Impetigo Symptoms

Impetigo symptoms are not usually dangerous and it will normally get better, even without treatment. However, treatment is recommended as it will get rid of the infection more quickly, and, as it is a contagious condition, it reduces the risk of you spreading it to other parts of your body or other people.

If you have impetigo, it is recommended that you get a diagnosis and treatment as soon as possible.

There are two different types of impetigo:

Non-bullous impetigo is the most common type of the infection. The symptoms include:

  • Red spots - the first visible stage of the infection can appear as red spots, usually around the mouth and nose, which then turn into sores and blisters. They are usually around 1-2cm in diameter and look like insect bites. They can also affect other parts of the body.
  • Crusts on the skin - the initial red spots will burst after a few days, leaving behind thick crusts on the skin. These golden coloured crusts are often referred to as cornflakes on the skin, as the appearance is similar. The surrounding skin may look red and sore.
  • Red marks on the skin - After the crusts have dried, you’ll be left with red marks, which usually disappear without causing scars.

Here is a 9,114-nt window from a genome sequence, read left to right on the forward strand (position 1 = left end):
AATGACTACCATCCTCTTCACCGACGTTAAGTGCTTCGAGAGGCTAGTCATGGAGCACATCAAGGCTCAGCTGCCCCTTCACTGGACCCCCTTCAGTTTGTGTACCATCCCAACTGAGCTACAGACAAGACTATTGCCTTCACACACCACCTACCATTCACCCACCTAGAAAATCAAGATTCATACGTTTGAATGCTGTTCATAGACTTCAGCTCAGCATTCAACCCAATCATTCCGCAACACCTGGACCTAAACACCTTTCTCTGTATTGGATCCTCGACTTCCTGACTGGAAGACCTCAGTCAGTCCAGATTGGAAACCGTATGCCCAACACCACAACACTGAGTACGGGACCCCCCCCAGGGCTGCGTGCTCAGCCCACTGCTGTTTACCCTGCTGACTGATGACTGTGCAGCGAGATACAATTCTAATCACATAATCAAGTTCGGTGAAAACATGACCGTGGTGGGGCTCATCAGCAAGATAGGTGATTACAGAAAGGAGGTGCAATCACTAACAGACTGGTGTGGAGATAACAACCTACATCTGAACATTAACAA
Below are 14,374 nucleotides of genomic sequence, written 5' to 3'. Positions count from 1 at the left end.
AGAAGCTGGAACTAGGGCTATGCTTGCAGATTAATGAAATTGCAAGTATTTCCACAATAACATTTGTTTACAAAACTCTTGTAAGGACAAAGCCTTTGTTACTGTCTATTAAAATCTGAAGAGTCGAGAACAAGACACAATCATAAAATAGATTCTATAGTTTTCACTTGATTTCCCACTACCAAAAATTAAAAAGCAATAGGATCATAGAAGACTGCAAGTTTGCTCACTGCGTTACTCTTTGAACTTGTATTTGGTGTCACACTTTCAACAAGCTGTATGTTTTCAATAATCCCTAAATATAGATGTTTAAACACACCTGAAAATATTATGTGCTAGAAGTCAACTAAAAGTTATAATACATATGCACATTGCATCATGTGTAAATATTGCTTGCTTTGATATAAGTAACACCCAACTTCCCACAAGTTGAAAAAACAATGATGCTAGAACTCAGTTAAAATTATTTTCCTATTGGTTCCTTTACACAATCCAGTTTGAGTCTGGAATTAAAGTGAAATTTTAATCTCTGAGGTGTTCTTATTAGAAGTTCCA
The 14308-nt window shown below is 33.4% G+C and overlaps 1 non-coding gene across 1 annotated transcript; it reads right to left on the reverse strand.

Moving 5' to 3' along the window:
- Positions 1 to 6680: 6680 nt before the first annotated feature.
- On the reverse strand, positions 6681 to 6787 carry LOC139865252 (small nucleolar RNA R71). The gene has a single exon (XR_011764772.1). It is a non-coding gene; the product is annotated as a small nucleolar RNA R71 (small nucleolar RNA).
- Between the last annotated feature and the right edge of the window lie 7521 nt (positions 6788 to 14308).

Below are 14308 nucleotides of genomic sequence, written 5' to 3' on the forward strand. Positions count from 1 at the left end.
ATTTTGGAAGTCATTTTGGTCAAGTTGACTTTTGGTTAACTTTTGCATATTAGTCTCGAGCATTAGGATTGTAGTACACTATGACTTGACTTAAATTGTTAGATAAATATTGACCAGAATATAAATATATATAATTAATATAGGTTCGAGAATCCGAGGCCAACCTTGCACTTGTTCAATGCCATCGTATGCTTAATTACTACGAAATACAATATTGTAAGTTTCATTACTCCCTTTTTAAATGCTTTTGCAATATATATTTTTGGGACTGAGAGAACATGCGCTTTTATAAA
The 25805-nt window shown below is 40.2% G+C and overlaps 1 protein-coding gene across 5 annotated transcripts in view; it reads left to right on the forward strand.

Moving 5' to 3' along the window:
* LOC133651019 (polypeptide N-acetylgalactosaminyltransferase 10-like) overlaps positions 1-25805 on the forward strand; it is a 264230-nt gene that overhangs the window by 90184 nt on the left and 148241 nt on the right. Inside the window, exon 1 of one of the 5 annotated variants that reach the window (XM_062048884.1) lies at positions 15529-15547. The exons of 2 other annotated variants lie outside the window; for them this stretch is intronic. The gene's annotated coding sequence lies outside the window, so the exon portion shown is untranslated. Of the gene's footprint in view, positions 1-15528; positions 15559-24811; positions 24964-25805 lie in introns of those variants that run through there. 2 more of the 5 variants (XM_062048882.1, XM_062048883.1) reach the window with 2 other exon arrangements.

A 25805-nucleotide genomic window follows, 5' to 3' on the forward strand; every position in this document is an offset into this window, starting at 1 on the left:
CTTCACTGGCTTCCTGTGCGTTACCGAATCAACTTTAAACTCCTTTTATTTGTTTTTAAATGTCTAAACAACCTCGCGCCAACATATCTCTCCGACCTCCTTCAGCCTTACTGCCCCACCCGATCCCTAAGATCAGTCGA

For the first four days or so after infection, you may not have any symptoms at all, which is why the condition is so easily spread.

Bullous impetigo is more common in newborn babies, around the nappy area or on their neck. It is less common in children and adults, but they can still be affected. Symptoms include:

  • Larger, fluid filled blisters – These usually appear on the body between the waist and neck, or the arms and legs. The fluid inside starts off clear, but will become cloudier and darker.
  • Crusts on skin - The blisters can spread rapidly before bursting, leaving a crust behind that is golden in colour and they can be painful and itchy.
  • Red marks on the skin - After the crusts have dried, you’ll be left with red marks, which usually disappear without causing scars.

The symptoms of impetigo will improve without treatment in around two to three weeks. However, a doctor will usually recommend a treatment to get the infection under control more quickly – usually in around a week. This will also help prevent you spreading the infection to other people.

A form of antibiotics is usually prescribed, which will often be a cream. You can read more about how impetigo is treated.

With effective antibiotic treatment, impetigo should stop being contagious after 48 hours. Without treatment, it will be contagious for much longer – usually until the golden crusts have cleared up.

Most commonly, it is spread by direct contact with someone who is infected, but it can also be spread by sharing things like towels, bathwater, clothes, clothing, toys and even utensils.

You can also spread it to different areas of your body just by scratching one area and touching another, so it’s important you don’t touch the rash, particularly in the early stages of the infection.

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